Charter School

Charter schools are publicly funded elementary or secondary schools that have been freed from some of the rules, regulations, and statutes that apply to other public schools, in exchange for some type of accountability for producing certain results, which are set forth in each charter school's charter.

The charter school movement in the United States began in 1988, when Albert Shanker, President of the American Federation of Teachers, called for the reform of the public schools by establishing "charter schools". As originally conceived, the ideal model of a charter school as a legally and financially autonomous public school (no tuition, religious affiliation, or selective student admissions) that would operate much like a private business - free from many state laws and district regulations, and accountable more for student outcomes rather than for processes or inputs (such as Carnegie Units and teacher certification requirements). However, opponents of charter schools suggest that this accountability is rarely exercised, and that the more lax requirements for charter schools result in fewer qualified teachers than at their traditional public counterparts.

Minnesota was the first state to pass a charter school law, in 1991. California was second, in 1992. By 1995 there were 19 states with charter school laws.

There are two principles which guide charter schools. First that they will operate as autonomous public schools. This is effected by gaining waivers from many of the procedural requirements of public schools. Second, that they will use innovative pedagogy. To justify their waivers and autonomy, they are supposed to produce results superior to non-charter schools. However, studies have shown that charter schools are rarely closed for poor academic performance.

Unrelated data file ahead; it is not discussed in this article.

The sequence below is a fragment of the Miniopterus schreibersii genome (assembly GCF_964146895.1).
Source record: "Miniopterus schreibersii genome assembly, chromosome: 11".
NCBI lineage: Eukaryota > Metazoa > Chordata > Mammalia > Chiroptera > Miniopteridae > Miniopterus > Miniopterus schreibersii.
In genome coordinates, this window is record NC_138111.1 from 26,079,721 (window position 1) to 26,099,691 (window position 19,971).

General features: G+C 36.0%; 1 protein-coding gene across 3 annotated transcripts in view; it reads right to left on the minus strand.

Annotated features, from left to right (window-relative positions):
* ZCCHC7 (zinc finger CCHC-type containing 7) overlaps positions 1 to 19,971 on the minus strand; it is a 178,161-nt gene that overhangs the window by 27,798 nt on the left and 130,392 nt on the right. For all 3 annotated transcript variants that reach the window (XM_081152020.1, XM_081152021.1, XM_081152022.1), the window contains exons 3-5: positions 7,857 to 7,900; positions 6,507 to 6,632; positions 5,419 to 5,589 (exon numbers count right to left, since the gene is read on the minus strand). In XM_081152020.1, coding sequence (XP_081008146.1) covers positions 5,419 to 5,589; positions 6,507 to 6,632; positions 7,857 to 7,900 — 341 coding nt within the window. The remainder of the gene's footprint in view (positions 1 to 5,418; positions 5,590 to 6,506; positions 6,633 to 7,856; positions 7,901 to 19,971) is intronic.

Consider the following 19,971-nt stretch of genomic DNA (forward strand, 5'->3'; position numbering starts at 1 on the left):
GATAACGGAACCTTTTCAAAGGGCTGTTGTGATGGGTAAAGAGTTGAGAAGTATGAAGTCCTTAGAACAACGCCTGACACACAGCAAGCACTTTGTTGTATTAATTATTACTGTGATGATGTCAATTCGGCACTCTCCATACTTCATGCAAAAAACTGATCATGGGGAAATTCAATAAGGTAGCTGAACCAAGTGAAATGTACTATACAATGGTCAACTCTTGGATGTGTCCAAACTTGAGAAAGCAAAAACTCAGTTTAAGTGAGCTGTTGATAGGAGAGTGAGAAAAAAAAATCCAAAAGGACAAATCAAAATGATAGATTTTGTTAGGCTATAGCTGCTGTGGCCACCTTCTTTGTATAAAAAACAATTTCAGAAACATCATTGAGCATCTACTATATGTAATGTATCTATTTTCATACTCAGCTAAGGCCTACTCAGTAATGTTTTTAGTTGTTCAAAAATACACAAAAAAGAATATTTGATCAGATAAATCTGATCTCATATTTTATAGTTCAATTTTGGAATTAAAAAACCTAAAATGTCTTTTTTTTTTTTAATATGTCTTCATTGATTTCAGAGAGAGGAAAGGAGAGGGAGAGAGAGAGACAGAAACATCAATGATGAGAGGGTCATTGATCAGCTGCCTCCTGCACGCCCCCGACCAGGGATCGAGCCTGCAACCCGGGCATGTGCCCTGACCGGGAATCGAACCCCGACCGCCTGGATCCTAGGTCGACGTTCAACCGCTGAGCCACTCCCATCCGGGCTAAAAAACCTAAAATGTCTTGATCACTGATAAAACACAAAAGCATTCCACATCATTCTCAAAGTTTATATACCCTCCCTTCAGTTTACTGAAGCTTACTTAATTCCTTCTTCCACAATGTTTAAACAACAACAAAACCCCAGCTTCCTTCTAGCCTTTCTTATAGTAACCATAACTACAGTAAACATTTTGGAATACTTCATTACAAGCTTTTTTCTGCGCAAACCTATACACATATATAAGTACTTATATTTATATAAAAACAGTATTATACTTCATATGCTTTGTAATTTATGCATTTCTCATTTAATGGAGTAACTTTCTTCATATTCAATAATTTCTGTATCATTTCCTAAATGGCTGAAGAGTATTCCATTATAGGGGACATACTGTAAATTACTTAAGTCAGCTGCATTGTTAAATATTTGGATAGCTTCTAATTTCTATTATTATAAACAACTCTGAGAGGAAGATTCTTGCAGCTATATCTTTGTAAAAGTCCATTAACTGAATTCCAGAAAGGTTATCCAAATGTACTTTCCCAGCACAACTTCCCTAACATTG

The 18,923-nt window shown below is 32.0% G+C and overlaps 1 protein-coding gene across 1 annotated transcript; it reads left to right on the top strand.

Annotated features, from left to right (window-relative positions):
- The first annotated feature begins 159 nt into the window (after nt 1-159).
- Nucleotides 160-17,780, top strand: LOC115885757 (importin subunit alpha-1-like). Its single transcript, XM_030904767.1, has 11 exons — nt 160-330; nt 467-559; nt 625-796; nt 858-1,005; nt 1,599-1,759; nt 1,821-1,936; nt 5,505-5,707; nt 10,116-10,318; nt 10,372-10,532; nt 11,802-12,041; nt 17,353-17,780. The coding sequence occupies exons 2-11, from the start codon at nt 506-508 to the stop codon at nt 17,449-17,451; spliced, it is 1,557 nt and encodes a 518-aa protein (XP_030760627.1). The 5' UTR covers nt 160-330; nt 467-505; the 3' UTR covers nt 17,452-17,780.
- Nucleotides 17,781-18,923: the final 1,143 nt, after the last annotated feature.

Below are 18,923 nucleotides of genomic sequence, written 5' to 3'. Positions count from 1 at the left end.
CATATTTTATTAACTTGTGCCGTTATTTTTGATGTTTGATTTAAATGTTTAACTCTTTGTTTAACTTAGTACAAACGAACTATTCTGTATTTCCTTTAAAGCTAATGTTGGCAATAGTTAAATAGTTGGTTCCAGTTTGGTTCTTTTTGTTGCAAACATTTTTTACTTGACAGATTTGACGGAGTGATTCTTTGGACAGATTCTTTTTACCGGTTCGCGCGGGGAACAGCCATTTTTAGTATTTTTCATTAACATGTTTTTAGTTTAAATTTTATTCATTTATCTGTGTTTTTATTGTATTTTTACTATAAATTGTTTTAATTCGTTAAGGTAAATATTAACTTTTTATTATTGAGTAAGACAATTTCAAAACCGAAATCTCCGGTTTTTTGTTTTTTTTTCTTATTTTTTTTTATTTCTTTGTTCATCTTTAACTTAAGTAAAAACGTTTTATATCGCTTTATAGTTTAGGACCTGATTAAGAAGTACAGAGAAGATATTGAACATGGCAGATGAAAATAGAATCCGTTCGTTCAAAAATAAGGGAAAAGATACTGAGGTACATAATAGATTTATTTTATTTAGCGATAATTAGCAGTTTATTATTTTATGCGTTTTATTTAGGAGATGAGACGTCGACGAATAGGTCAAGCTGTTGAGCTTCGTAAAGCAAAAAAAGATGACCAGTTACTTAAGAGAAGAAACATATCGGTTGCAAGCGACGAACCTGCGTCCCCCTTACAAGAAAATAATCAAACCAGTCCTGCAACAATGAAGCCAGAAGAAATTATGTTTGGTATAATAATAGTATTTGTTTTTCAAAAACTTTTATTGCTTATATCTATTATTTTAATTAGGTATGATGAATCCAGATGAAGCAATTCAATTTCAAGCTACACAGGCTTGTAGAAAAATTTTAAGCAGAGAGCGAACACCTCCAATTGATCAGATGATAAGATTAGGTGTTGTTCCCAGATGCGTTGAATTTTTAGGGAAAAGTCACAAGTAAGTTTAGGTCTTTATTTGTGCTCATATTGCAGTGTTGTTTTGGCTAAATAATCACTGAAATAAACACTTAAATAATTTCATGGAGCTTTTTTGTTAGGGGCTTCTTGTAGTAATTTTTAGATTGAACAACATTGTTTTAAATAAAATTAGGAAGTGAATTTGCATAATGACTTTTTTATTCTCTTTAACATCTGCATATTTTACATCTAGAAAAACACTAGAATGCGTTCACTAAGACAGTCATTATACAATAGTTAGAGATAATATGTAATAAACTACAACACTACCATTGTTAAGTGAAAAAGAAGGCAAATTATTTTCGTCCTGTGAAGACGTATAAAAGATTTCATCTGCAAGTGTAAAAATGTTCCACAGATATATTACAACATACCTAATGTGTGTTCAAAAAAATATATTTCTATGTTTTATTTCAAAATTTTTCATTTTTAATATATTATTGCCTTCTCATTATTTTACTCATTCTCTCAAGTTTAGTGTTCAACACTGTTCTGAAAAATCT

The rules and structure of charter schools depend on state authorizing legislation, and differ from state to state. A charter school is authorized to function once it has received a charter, a statutorily defined performance contract detailing the school's mission, program, goals, students served, methods of assessment, and ways to measure success.

The length of time for which charters are granted varies, but most are granted for 3-5 years. Charter schools are meant to be held accountable to their sponsor--a local school board, state education agency, university, or other entity--to produce positive academic results and adhere to the charter contract. Chartering authorities, authorities which may legally issue such charters, differ from state to state, as do bodies legally entitled to operate under such charters.

Often it is the State Board of Education which authorizes charters, as is the case in the State of Arkansas. In other states, local school district may be authorized to issue charters, such as in the State of Colorado. Charter initiating bodies, which intend to operate charter schools, may include local school districts, institutions of higher education, non-profit corporations, and for profit corporations. The States of Michigan and California allow for-profit corporations to operate charter schools. Some educators are concerned that for-profit charter schools are inherently flawed, as they divert part of the funding that in a traditional public school would be spent entirely on education to maintain profits.

For-profit charter schools rarely outperform traditional public schools, even when the charter receives higher funding. Charter school funding is dictated by the state. In many states, charter schools are funded by transferring per-pupil state aid from the school district where the charter school student resides. The Federal Elementary and Secondary Education Act, Part B, Sections 502 - 511 also authorize funding grants for charter schools. Additionally, charter schools may receive funding from private donors or foundations.

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